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  • Writer's pictureThe San Juan Daily Star

Man confesses to killing journalist and Indigenous activist, police say

Indigenous people helping Navy personnel in the search for the Indigenous expert Bruno Pereira and the freelance British journalist Dom Phillips on Tuesday in Atalaia do Norte, Amazonas State, Brazil.

By André Spigariol, Jack Nicas and Ana Ionova

A fisherman confessed that he helped kill a British journalist and a Brazilian expert on Indigenous peoples and then went with authorities to look for their bodies Wednesday, according to the Brazilian federal police. It was a grim breakthrough in the 10-day search for the missing men deep in the Amazon that has transfixed Brazil and provoked international outrage.

As of Wednesday afternoon, however, the federal police said the bodies of the two men still had not been recovered.

One of the two brothers who were detained by police in their investigation confessed to killing the missing men, said Tahuana Marques, a spokeswoman for the Brazilian federal police. Marques also confirmed that the federal police had taken a suspect on a boat to find the missing men’s bodies. It was unclear which of the suspects confessed.

The police led a man whose face was obscured by a hoodie onto a boat Wednesday morning in Atalaia do Norte, a small city in the rainforest that has been the center of the investigation.

Dom Phillips, a freelance reporter for The Guardian, and Bruno Araújo Pereira, a former government official who worked in the area to combat illegal fishing and mining, disappeared June 5 while traveling on the Itaquaí River in a remote area of the Amazon near the borders with Peru and Colombia.

Phillips was in the area to interview Indigenous patrol teams that have cracked down on illegal fishing and hunting. Pereira helped run those patrols, which for months had led to threats from illegal fishermen and hunters. Phillips was working on a book during the trip and the two men were headed home when they vanished.

The Brazilian federal police said Tuesday that two brothers, Amarildo and Oseney da Costa de Oliveira, were being held as suspects in the murder investigation, although they have not yet been charged.

Witnesses saw the brothers in a boat behind Phillips and Pereira just before they were last seen, according to investigative documents from the Brazilian federal police viewed by The New York Times.

Amarildo da Costa de Oliveira had threatened Pereira in the past, according to the documents. A local association of Indigenous groups that helped organize the patrols said he also showed a gun to a group that included Pereira and Phillips the day before they disappeared.

Brazil has faced mounting international pressure to step up its response to the disappearance of the two men. In an exchange in Britain’s Parliament on Wednesday, Theresa May, the former prime minister, asked the government to make “this case a diplomatic priority” and to “do everything it can to ensure that the Brazilian authorities put the resources necessary to uncover the truth and find out what has happened to Dom and Bruno.”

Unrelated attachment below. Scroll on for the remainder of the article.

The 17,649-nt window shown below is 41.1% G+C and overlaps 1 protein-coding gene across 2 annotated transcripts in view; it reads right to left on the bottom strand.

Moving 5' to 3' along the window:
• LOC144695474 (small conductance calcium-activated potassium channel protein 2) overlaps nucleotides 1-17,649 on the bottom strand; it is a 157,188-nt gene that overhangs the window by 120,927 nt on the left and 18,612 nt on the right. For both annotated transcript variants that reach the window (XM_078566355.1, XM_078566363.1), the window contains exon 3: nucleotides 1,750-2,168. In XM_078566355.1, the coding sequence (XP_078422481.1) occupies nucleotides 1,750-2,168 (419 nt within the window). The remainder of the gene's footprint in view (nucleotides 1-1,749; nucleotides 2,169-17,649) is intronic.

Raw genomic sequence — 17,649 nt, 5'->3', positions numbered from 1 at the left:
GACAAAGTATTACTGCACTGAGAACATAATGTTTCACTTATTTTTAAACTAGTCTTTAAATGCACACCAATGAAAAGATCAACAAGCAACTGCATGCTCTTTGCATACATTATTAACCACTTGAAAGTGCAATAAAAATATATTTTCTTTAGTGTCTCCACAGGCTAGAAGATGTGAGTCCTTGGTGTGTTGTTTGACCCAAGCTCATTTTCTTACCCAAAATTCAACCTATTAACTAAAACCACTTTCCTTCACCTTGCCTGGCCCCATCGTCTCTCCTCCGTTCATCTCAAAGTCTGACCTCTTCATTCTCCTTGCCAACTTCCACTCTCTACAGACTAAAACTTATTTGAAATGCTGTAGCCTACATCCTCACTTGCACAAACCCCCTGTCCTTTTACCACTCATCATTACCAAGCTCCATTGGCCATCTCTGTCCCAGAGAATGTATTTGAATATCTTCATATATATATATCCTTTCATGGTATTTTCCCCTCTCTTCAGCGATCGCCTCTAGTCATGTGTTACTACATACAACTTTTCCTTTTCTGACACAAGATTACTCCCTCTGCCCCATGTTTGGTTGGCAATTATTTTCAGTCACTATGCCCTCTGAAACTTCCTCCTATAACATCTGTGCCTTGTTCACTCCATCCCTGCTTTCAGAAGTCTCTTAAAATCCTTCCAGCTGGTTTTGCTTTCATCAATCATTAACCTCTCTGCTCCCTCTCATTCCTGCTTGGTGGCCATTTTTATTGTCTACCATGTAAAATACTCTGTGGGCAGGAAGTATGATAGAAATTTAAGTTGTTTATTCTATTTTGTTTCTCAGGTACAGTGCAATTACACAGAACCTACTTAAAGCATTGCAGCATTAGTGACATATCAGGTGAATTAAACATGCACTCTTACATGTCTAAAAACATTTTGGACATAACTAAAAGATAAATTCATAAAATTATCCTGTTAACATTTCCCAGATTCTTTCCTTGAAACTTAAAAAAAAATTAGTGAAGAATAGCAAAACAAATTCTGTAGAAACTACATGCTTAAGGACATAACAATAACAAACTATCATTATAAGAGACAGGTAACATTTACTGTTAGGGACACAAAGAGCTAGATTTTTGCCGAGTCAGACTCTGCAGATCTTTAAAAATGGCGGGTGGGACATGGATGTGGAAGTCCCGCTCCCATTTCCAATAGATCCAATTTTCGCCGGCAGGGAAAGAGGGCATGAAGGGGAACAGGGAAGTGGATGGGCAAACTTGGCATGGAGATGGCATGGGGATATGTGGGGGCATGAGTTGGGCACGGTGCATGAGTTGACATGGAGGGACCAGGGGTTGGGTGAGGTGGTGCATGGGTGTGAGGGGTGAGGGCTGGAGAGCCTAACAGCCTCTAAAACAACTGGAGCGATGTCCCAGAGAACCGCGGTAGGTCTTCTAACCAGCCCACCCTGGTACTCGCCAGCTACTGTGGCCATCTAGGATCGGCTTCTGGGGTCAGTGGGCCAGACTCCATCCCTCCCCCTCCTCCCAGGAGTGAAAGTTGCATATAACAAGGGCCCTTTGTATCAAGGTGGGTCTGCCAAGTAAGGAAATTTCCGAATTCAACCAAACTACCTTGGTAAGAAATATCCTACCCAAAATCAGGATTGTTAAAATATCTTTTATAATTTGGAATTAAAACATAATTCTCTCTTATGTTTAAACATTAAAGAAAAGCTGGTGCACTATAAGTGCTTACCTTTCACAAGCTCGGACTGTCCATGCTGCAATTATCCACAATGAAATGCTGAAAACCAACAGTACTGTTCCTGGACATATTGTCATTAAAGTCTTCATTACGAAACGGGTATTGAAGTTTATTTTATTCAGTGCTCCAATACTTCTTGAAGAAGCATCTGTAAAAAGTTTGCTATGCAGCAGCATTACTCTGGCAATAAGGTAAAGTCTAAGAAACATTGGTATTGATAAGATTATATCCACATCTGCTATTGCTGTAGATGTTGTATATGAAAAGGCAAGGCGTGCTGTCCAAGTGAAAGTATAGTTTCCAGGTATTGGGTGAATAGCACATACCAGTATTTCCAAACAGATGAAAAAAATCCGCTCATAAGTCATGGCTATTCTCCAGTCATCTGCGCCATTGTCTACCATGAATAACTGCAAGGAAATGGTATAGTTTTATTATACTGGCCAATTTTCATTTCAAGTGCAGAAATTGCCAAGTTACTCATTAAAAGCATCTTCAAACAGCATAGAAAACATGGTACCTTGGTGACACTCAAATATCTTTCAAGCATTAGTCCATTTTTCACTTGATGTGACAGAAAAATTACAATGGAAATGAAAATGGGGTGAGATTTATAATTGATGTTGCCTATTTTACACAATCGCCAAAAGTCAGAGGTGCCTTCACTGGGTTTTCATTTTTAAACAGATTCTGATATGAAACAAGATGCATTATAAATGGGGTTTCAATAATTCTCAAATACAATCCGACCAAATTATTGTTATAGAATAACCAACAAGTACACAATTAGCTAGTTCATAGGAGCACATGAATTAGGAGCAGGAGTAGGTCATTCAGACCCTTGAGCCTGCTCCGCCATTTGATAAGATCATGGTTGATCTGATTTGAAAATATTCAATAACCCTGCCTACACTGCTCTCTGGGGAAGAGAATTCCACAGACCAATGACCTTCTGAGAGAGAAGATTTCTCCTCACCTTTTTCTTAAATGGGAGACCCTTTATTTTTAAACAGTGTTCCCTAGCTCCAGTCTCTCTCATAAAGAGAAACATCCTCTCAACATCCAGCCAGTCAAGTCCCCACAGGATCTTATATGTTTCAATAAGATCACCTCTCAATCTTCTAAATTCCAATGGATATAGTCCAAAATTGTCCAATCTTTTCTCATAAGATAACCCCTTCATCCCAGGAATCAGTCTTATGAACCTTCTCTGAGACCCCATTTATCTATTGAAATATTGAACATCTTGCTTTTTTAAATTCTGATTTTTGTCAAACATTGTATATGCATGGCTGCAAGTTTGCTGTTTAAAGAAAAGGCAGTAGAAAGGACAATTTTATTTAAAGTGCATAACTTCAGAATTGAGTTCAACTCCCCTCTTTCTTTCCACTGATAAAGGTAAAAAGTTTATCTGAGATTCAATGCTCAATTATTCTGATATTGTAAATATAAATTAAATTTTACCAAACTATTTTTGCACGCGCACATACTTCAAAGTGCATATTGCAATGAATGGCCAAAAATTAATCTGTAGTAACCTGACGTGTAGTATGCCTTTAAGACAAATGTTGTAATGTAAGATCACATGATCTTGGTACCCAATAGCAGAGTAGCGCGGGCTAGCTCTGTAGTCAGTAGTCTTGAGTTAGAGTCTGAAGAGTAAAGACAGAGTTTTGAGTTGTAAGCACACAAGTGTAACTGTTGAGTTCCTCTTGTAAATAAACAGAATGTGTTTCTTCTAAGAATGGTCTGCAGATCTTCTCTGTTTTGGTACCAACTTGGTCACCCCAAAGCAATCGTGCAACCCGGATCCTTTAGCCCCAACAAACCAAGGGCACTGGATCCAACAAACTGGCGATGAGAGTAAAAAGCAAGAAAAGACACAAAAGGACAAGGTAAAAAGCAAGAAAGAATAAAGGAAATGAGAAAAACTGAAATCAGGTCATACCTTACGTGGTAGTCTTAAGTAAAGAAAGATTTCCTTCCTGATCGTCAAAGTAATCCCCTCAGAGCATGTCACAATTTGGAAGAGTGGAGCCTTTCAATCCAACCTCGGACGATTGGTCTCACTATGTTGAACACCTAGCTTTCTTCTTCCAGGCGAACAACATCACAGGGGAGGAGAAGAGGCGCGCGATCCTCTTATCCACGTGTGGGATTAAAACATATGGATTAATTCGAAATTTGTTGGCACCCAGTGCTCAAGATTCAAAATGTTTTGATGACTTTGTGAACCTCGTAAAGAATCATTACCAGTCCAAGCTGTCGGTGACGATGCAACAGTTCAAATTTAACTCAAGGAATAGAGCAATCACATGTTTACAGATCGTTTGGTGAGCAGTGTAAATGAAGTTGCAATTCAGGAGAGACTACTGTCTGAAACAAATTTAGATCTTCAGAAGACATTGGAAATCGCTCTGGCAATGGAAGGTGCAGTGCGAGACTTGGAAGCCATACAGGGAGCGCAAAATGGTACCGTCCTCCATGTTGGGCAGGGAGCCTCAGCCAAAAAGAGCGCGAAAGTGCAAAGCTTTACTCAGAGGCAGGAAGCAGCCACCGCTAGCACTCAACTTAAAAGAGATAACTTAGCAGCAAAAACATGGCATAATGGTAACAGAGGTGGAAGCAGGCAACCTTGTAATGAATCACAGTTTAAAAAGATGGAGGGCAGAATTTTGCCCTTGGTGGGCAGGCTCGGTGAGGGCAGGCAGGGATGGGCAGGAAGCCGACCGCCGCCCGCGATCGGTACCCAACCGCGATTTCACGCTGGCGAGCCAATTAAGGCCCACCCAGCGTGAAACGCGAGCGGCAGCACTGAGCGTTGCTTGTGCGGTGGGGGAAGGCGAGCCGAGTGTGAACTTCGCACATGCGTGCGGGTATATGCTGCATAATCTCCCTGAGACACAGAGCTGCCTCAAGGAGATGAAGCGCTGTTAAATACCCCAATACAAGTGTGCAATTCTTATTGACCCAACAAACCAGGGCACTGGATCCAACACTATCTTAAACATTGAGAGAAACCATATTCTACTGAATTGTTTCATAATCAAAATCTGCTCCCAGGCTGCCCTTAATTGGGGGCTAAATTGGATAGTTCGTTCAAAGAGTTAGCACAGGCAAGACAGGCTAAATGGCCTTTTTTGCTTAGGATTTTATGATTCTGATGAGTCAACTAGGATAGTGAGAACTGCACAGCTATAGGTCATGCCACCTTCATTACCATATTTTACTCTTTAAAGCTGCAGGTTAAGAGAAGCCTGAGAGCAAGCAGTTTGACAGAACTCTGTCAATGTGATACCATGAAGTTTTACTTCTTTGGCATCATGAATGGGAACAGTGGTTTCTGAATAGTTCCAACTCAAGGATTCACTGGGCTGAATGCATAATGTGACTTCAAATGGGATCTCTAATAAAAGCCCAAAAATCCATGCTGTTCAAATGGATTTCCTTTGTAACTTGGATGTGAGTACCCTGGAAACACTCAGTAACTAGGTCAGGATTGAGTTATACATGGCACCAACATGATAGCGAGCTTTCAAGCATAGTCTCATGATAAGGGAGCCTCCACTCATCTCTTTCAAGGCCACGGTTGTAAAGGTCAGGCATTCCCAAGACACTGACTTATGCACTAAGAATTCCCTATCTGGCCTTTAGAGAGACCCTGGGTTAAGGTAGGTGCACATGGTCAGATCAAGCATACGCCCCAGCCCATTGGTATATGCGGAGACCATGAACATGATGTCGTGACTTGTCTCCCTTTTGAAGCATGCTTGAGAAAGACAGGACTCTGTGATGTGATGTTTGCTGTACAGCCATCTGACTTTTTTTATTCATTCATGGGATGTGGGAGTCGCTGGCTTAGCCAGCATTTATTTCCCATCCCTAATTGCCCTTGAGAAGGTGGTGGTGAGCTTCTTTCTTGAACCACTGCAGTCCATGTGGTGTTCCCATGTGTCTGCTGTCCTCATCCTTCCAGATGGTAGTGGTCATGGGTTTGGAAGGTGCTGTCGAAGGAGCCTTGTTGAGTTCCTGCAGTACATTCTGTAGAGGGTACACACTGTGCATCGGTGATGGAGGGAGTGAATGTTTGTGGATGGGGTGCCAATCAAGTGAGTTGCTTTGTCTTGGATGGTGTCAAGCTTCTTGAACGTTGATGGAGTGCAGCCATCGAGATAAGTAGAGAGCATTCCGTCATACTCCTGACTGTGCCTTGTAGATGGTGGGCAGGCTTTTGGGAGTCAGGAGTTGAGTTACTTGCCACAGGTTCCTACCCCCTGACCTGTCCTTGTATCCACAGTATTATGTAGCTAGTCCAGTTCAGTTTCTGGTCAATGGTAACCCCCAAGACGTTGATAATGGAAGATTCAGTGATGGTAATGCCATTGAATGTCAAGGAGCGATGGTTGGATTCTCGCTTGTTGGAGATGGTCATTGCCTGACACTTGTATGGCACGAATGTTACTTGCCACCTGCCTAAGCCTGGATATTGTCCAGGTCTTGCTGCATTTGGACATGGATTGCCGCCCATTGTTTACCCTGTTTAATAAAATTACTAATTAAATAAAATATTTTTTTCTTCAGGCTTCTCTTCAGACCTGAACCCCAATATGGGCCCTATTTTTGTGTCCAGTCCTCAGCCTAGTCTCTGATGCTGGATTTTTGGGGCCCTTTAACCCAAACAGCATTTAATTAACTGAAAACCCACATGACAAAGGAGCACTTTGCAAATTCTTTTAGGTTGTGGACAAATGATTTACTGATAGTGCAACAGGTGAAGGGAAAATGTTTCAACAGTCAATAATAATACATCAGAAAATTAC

The Amazon has for decades been ravaged by violence between people who want to develop the rainforest for profit and those who are trying to stop them. Amazonas state, where Phillips and Pereira went missing, has suffered increased deforestation in recent years and is among the forest’s most violent areas.

The Javari Valley is plagued by illegal fishing, hunting and mining, a problem exacerbated by government budget cuts under President Jair Bolsonaro. Now local Indigenous people have started formally patrolling the forest and rivers themselves, and the men who exploit the land for a living have responded with increasingly menacing threats.

About 6 a.m. June 4, Phillips and Pereira were with a patrol, stopped along a snaking river, when another boat approached, according to officials at Univaja, a Javari Valley Indigenous association that helps organize the patrols. The approaching vessel carried three men known to be illegal fishermen, Univaja said, and as it passed, the men showed the patrol boat their guns. It was the kind of threat that Univaja had been recently reporting to authorities.

The following morning, Phillips and Pereira began their journey home, traveling on the Itaquaí River in a new boat with a 40-horsepower engine and enough fuel for the trip. They were scheduled to arrive in Atalaia do Norte, which is on the border with Peru, at about 8 a.m. June 5.

The disappearance of Phillips and Pereira has sparked a global outrage and forced Bolsonaro to defend his government’s response to the crisis and his broader policies in the Amazon. Bolsonaro has said his government is working “tirelessly” to find Phillips and Pereira, but he has also tried to shift the blame to the two missing men.

On Wednesday, he said Phillips was disliked in this part of the Amazon because of his reporting on illegal activities and suggested it was “foolish” to go to the region unarmed.

“He should have been extra careful and he decided to go on an excursion,” Bolsonaro said. “We don’t know if someone saw him and went after him; there are pirates on the river, there’s everything you can imagine there.”

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